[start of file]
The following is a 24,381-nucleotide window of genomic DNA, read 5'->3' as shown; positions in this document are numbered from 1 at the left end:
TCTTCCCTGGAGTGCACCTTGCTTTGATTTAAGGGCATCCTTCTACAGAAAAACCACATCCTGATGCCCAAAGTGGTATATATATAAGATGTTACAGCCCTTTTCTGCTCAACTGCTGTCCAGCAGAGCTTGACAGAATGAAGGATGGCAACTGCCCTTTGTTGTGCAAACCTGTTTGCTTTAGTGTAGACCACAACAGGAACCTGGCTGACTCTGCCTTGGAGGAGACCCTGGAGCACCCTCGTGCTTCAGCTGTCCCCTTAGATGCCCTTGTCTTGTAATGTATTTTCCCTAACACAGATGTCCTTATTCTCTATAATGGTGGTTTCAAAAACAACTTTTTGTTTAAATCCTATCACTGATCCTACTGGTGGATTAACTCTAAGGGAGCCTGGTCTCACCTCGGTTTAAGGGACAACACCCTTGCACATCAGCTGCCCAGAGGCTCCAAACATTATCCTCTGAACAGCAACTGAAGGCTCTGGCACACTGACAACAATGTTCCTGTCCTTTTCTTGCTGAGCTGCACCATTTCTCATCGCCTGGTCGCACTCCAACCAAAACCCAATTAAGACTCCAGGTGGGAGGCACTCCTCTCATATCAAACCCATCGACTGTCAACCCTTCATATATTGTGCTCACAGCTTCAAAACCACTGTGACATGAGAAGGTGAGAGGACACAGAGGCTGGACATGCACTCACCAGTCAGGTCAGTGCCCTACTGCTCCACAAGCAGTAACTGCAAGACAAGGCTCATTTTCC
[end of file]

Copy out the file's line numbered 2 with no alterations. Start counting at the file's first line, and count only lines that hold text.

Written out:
TCTTCCCTGGAGTGCACCTTGCTTTGATTTAAGGGCATCCTTCTACAGAAAAACCACATCCTGATGCCCAAAGTGGTATATATATAAGATGTTACAGCCCTTTTCTGCTCAACTGCTGTCCAGCAGAGCTTGACAGAATGAAGGATGGCAACTGCCCTTTGTTGTGCAAACCTGTTTGCTTTAGTGTAGACCACAACAGGAACCTGGCTGACTCTGCCTTGGAGGAGACCCTGGAGCACCCTCGTGCTTCAGCTGTCCCCTTAGATGCCCTTGTCTTGTAATGTATTTTCCCTAACACAGATGTCCTTATTCTCTATAATGGTGGTTTCAAAAACAACTTTTTGTTTAAATCCTATCACTGATCCTACTGGTGGATTAACTCTAAGGGAGCCTGGTCTCACCTCGGTTTAAGGGACAACACCCTTGCACATCAGCTGCCCAGAGGCTCCAAACATTATCCTCTGAACAGCAACTGAAGGCTCTGGCACACTGACAACAATGTTCCTGTCCTTTTCTTGCTGAGCTGCACCATTTCTCATCGCCTGGTCGCACTCCAACCAAAACCCAATTAAGACTCCAGGTGGGAGGCACTCCTCTCATATCAAACCCATCGACTGTCAACCCTTCATATATTGTGCTCACAGCTTCAAAACCACTGTGACATGAGAAGGTGAGAGGACACAGAGGCTGGACATGCACTCACCAGTCAGGTCAGTGCCCTACTGCTCCACAAGCAGTAACTGCAAGACAAGGCTCATTTTCC